Richard Nattoo creates unique styles - Showcases at Kingston’s newest art space – R Hotel’s Gene Pearson Gallery
Fragility Part 2, an exhibition of new works by contemporary visual artist and musician, Richard Nattoo, was held July 27-August 24, 2019 at Gene Pearson Gallery.
Nattoo, a recent graduate of the School of Architecture at the University of Technology, Jamaica, uses his skills and competencies gained through his education to bolster his own work, giving them a precision and direction little seen in the local art landscape.
The exhibition comprised 13 etchings on glass prisms. Nattoo first introduced his etchings on glass at the 2014 Jamaica Biennial. It was an innovative and inspiring initiative by the newcomer, receiving positive attention and feedback from art lovers.
Capitalising on his pen, ink and watercolour aquatic surreal scapes, Nattoo sliced his 2D drawings into 3D machinations, etching each aspect on to individual panes of glass, creating a full 360-degree piece of work. Finally, by adding a light source the installed work seemed to be etched in light.
“The success of this and future exhibitions would prompt Nattoo to develop on this unique art style,” said Abigail Smith, curator at Gene Pearson Gallery.
Nattoo has been exhibiting actively since 2012 and has been successful in several of the National Gallery’s premier exhibitions: Jamaica Biennial (2014), Young Talent (2015), and Digital (2016) exhibitions. As well as being a regular contributor to the Kingston on the Edge Art Festival since 2012, most notable Explorations II (2015).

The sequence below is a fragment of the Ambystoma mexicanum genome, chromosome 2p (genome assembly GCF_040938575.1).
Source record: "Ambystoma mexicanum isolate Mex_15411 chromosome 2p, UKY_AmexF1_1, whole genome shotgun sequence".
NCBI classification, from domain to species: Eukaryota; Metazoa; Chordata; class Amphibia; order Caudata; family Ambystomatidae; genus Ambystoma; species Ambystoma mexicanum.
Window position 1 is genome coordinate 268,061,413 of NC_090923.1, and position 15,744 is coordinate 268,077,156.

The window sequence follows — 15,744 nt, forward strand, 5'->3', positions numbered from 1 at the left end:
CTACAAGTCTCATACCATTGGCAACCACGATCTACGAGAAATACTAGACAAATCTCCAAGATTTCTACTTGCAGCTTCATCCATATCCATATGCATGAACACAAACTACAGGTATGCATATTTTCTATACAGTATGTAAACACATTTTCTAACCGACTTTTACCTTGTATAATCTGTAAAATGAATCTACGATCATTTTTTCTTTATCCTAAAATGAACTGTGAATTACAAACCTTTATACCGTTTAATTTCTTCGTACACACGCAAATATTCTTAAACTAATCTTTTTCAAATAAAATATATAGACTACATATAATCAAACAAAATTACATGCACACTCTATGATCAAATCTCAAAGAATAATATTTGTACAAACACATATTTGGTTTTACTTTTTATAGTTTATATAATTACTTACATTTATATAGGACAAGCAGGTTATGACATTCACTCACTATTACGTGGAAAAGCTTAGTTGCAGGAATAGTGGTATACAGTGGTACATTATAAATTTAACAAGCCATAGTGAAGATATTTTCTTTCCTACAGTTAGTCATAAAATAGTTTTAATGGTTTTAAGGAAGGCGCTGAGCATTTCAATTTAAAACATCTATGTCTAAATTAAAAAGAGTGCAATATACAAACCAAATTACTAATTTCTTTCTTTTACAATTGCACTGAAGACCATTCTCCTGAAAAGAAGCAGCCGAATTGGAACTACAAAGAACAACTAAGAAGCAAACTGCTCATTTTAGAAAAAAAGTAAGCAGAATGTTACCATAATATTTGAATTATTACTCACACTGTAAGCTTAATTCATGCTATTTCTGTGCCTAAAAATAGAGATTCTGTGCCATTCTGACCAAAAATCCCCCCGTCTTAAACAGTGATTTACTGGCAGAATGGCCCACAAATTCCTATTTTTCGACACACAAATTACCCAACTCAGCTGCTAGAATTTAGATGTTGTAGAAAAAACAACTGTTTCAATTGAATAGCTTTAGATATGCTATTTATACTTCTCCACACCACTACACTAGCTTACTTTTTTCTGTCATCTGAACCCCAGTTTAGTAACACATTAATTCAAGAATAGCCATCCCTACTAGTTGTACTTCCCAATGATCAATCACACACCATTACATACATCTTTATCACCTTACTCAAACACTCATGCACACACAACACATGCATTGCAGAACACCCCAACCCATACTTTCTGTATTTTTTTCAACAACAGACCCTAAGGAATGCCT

His most recent exhibitions include Sensory at Boon Hall Oasis (April 2019) and Fragility at The Blank Space (May 2019). He is self-described as one who loves to “experiment with media”. He also has indicated that his influences are usually “those who aim to describe feelings rather than replicating what they see.”
Smith informed that Nattoo’s showcase has been a great beginning for the space. The next exhibition scheduled for October will be the works of Jamaican artist Sebastian Elliot, one of the last students of master painter Barrington Watson.
“There are other initiatives we are working on, which we are sure will provide much-needed exposure to the young Jamaican artists,” Smith said. “We are upbeat on the possibilities that are evolving.”
The Gene Pearson Gallery is open to the public Tuesdays to Fridays between 10am and 5pm and Saturdays 11am and 5pm. For further information contact the gallery by phone 876 968 6222 or by email firstname.lastname@example.org. Follow them on Facebook and Instagram @genepearsongalleryjm.